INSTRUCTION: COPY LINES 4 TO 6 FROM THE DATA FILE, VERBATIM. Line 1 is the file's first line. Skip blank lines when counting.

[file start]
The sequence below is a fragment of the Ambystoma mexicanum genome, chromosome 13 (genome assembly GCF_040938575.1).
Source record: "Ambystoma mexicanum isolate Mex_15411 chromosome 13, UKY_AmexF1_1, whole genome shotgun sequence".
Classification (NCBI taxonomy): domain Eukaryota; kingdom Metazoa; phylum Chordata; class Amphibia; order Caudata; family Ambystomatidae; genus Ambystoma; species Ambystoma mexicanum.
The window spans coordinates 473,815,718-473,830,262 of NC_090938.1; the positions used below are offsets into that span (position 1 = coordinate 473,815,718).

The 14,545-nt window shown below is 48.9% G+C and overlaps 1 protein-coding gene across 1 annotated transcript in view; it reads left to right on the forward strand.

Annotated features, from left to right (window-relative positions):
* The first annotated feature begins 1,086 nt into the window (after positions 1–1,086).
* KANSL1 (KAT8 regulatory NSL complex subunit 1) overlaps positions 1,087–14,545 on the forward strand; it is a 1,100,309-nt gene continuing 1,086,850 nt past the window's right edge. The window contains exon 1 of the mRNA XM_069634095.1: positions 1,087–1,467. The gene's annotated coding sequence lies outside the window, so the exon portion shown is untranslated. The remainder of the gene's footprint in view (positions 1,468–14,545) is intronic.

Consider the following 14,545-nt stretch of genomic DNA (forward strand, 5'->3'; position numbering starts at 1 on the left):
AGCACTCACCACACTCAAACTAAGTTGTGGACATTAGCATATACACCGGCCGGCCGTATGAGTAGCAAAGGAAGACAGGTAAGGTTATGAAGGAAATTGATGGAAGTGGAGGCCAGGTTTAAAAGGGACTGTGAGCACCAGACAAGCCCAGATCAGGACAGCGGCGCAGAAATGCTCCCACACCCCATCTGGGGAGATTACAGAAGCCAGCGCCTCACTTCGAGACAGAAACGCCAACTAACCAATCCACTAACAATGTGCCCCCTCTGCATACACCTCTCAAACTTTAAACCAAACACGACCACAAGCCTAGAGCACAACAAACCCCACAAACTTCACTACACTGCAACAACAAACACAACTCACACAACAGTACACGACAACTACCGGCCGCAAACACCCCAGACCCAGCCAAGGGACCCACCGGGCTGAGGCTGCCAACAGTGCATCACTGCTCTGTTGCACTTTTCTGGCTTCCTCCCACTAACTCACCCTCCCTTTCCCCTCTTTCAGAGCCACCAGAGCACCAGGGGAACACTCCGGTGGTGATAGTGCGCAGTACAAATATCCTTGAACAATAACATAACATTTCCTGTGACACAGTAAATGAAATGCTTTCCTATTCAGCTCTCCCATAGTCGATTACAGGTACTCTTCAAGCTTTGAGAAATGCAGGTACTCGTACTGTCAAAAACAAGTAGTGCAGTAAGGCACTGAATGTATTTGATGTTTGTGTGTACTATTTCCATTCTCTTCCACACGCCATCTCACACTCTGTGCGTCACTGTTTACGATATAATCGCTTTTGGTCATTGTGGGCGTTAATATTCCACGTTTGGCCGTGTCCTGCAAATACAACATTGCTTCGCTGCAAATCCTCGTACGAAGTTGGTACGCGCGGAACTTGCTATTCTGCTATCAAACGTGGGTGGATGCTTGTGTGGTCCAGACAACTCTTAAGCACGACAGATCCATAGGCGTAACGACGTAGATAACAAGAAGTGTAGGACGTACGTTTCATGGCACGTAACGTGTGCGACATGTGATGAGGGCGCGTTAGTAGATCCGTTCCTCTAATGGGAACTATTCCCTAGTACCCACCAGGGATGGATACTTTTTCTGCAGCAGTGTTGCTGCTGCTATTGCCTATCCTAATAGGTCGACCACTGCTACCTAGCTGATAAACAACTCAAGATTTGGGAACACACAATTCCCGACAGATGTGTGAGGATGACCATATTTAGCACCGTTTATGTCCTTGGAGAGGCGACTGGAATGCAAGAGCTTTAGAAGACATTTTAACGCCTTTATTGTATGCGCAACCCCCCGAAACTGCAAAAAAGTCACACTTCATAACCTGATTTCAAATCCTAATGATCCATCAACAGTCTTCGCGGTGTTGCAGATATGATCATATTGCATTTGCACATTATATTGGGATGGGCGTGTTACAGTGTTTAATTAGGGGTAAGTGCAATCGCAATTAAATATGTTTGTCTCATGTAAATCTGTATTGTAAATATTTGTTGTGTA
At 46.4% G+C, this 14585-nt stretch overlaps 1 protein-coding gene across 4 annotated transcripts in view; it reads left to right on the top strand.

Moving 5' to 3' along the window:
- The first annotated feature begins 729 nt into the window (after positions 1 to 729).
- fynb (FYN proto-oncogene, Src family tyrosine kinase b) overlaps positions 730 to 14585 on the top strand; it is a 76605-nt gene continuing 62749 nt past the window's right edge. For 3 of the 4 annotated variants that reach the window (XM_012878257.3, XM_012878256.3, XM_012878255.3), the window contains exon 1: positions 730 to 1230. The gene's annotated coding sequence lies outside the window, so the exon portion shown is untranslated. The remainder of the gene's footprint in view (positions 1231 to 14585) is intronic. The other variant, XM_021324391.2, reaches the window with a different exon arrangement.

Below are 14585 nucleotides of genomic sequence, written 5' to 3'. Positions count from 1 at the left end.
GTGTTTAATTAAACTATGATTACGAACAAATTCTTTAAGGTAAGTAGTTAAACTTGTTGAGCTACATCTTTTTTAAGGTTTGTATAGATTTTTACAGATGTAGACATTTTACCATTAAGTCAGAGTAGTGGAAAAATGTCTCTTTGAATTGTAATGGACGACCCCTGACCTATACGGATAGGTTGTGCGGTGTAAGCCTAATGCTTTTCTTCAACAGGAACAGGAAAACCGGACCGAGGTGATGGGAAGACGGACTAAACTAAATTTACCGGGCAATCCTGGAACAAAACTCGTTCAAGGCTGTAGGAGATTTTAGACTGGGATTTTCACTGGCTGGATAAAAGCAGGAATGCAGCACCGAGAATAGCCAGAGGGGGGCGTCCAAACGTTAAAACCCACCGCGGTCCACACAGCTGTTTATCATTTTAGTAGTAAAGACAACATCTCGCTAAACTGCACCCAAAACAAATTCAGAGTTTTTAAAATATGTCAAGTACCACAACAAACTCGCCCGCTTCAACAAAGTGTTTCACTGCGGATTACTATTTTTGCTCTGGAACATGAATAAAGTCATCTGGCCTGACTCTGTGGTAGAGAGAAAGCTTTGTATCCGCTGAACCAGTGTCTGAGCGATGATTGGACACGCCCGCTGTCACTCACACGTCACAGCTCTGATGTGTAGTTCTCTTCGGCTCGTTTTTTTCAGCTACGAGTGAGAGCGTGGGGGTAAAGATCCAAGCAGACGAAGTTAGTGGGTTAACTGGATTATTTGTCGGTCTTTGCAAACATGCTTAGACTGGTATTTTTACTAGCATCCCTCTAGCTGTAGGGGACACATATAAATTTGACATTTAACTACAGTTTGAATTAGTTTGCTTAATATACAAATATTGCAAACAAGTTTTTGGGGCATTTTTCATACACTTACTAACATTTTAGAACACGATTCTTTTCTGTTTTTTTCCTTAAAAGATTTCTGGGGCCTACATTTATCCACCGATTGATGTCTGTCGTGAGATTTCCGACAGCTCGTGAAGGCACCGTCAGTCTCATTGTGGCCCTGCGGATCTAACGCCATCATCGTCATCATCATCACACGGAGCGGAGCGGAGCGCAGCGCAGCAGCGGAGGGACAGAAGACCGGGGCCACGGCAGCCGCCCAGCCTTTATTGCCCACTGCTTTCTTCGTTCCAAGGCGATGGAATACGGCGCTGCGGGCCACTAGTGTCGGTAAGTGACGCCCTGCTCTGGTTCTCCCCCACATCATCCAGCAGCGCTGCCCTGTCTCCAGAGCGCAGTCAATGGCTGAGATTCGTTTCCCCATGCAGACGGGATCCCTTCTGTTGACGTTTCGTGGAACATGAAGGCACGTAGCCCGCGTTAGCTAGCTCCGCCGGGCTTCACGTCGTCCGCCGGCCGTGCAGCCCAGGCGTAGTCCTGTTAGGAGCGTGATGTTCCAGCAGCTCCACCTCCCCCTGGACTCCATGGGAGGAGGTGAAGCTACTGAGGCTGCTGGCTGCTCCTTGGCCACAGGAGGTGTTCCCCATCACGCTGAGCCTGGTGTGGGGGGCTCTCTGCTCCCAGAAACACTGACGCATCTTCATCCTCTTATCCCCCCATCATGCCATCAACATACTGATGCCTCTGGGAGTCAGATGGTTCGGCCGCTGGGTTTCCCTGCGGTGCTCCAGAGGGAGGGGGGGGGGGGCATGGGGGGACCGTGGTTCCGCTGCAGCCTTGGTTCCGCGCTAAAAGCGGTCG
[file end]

The window spans coordinates 473,815,718-473,830,262 of NC_090938.1; the positions used below are offsets into that span (position 1 = coordinate 473,815,718).

The 14,545-nt window shown below is 48.9% G+C and overlaps 1 protein-coding gene across 1 annotated transcript in view; it reads left to right on the forward strand.

Annotated features, from left to right (window-relative positions):